Ex-KGB officer’s superyacht to finally leave Norway after being stranded

An ultra-luxurious yacht owned by a Russian oligarch and former KGB officer may soon be on its way again after weeks of being refused fuel by Norwegians.

The Ragnar.
A 68 meters luxury yacht called Ragnar, owned by a former KGB officer, Russian oligarch Vladimir Strzhalkovsky, is pictured at the quay in Narvik, north Norway on March 21, 2022. - Local fuel suppliers refuse to refill the vessel since it arrived at the Narvik port on February 15, 2022, although its owner, linked to Russian President Vladimir Putin, is not on the EU sanctions list. Photo by Jonathan NACKSTRAND / AFP

The converted icebreaker is docked in the port of Narvik, a small town in Norway’s far north, where it has been snubbed by fuel suppliers in protest over the Ukraine war.

With its imposing bow and helicopter platform, its dark grey silhouette stands in contrast to the cargo ships that come to load iron ore transported from a mine in neighbouring Sweden.

But, it is the identity of its owner which makes it a local curiosity: the 68-metre (223-foot) yacht, said to house a host of toys — like jet-skis, snowmobiles and ROVs, as well as amenities like an English pub — belongs to Vladimir Strzhalkovsky, according to various yacht industry sites.

T he 67-year-old businessman, who became extremely wealthy after a stint as the head of the mining giant Norilsk Nickel, is said to have links to Vladimir Putin, with whom he served in the KGB in Saint Petersburg, when the city was still called Leningrad.

Although he is not on the list of Russians targeted by European sanctions following the invasion of Ukraine, his alleged ties to the Russian leader has spooked locals and when the Ragnar needed to refuel in Narvik, where it anchored on February 15, no one there would sell him fuel.

‘Let them row’

“I have no sympathy for the conduct of the Russians in Ukraine. Why should we help them?” argued Sven Holmlund, director of one of the local suppliers.

“Let them row home. Or hoist sails,” he told Norwegian public broadcaster NRK.

Unable to leave, the yacht has been condemned to stay in port for five weeks now.

There, it has seen NATO warships participating in the Cold Response 2022 exercise, currently taking place in Norway.

This week, the Russian oligarch’s ship was even moored next to the Italian aircraft carrier Giuseppe Garibaldi.

The yacht’s captain, a former Royal Marine, has not hidden his frustration.

In a note posted in the harbour, Rob Lankaster said he and his crew were “very disappointed in the double standards” applied by their Norwegian hosts, who agreed to supply Russian fishing trawlers but not the Maltese-flagged yacht he was commanding — which had an all Western crew, and whose owner he claimed not to know.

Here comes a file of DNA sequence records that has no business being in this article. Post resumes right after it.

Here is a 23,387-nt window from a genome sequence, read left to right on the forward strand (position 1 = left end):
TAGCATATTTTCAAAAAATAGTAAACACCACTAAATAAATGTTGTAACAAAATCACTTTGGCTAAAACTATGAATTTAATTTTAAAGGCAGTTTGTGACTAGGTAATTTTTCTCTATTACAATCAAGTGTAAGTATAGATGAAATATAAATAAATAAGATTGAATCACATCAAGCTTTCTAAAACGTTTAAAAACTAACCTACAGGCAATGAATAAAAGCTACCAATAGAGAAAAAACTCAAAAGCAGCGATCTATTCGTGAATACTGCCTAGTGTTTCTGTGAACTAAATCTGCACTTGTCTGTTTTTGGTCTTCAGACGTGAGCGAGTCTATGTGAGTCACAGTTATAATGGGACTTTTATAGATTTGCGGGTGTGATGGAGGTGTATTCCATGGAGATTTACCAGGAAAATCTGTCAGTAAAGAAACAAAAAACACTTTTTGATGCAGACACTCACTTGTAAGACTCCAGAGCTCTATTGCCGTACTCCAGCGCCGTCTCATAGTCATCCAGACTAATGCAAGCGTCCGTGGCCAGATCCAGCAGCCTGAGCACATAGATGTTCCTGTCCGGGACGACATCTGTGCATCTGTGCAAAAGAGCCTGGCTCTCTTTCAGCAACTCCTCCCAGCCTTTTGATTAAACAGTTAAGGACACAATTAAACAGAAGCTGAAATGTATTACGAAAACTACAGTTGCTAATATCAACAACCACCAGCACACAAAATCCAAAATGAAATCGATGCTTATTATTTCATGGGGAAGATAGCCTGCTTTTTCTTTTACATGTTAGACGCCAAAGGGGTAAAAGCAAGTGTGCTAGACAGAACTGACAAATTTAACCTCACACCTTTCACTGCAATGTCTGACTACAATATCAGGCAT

According to website Superyachtfan, the Ragnar was put up for sale for 69.5 million euros ($76.5 million) in 2021. But there is no indication that the boat was actually sold.

Sailing on Tuesday?

The case is an inconvenience for Norway’s authorities, who have themselves adopted almost all the sanctions imposed by the European Union (EU) but are generally reluctant to anger their powerful neighbour.

Seizing the yacht, as France and Italy have done, has been ruled out since Strzhalkovsky is not among those targeted by sanctions.

Without openly encouraging suppliers to have a change of heart, Norwegian minister for fisheries Bjornar Skjaran has signalled that it might be the easiest solution.

“We can all agree that the best thing now would be for the yacht to continue on its way,” he told NRK.

According to the broadcaster, a supplier has finally agreed to sell up to 300,000 litres (about 79,250 gallons) of diesel, which would allow the yacht to set sail on Tuesday.

In the port of Narvik, a tanker truck is waiting near the Ragnar, and the boat’s crew, which is said to have 16 members, seems to be in full preparation, an AFP team at the scene noted.

But the crew and officials are tight-lipped.

Only one British man, who seemed to have a management role, agreed to answer a few questions, without giving his name.

As for a departure on Tuesday, he tentatively said ‘no’, citing unspecified problems with the fuel tank

“The whole situation is absurd,” he said.

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War in Ukraine casts a chill in Norwegian Arctic town

War may be far away but tensions from the Ukraine conflict are causing an unprecedented chill in a remote Arctic town where Russian and Ukrainian coalminers have worked side by side for decades.